Sat, October 21, 2023
11 a.m. EDT
The George Washington University Museum and The Textile Museum
701 21st St. NW
Washington, DC 20052
Throughout U.S. history, quilt making has acted as an empowering process for women individually and collectively. Through the shared space of “quilting bees,” group sewing sessions intentionally and unintentionally worked as consciousness-raising settings, as communities came together to share struggles and stories. African American women in particular have used quilts as a means of expressing everything from rebellion to joy in their community.
Join Niloo Paydar and artist Sandy Barrett Hassan in the exhibition Handstitched Worlds: The Cartography of Quilts for a conversation on quilts, community and history focused on Hassan’s recent quilt “Conflict.”
Quilts, like maps, trace the personal stories and experiences of makers and their communities, often illuminating larger historical events and cultural trends. Handstitched Worlds: The Cartography of Quilts draws from the collection of the American Folk Art Museum, with examples ranging from traditional early-American quilts to contemporary sculptural assemblages. Learn more about the exhibition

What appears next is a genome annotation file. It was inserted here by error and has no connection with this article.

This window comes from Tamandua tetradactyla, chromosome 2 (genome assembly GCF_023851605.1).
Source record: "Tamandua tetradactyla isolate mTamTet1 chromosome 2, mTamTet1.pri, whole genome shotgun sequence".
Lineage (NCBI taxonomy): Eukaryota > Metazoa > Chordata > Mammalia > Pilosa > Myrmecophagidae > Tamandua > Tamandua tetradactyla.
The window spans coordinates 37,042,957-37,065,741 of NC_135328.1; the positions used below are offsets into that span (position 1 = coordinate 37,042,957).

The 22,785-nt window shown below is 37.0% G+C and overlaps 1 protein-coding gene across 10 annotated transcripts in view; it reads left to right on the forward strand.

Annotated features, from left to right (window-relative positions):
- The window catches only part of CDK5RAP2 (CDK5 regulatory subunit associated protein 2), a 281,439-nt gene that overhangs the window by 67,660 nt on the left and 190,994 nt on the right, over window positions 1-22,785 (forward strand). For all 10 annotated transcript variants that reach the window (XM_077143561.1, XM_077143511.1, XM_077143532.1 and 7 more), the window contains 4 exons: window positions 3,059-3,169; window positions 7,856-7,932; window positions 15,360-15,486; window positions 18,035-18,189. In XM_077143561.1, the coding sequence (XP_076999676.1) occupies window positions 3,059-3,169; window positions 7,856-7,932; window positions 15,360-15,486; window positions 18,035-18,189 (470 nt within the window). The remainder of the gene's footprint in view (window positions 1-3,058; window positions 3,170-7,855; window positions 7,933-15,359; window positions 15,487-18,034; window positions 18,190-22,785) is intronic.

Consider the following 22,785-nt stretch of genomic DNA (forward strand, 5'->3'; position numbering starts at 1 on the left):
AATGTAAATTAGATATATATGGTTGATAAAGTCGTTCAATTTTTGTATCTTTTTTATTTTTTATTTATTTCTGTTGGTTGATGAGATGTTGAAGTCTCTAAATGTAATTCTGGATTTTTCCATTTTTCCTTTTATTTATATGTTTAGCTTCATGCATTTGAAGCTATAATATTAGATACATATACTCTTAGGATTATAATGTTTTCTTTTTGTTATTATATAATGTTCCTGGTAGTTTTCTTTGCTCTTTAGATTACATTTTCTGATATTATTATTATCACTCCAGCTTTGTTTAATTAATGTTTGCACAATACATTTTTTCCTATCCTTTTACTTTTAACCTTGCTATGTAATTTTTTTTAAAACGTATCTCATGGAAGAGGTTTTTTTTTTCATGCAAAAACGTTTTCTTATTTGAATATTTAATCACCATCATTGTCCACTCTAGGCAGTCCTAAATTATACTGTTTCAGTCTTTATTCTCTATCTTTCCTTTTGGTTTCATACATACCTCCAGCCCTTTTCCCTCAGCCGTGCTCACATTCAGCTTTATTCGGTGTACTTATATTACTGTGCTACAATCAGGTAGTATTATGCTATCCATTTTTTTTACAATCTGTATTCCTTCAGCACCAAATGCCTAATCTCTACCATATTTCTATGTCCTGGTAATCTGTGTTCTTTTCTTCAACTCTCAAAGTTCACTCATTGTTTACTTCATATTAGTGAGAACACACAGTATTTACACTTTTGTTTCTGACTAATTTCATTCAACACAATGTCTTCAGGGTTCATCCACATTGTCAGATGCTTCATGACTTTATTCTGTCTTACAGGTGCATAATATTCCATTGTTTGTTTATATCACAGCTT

Native Washingtonian Sandy Barrett Hassan began quilting in the 1970s, making crib quilts for her daughters and friends. Throughout her career, her work has been exhibited in galleries and museums, including the Smithsonian and the Sumner Museum. Her quilts are featured in A Communion of the Spirits by Roland Freeman and Spirits of the Cloth: Contemporary African American Quilts by Carolyn Mazloomi.
Niloo Paydar is curator emerita of textile and fashion arts at the Indianapolis Museum of Art. During her tenure, she organized more than 35 exhibitions, which traveled nationally and internationally, and authored numerous catalogs. She received several National Endowment for the Arts grants and other awards in her field, and served on advisory boards of national textile and costume professional organizations.
This program will take place in person at the museum. Space is limited, so please register online to reserve your spot.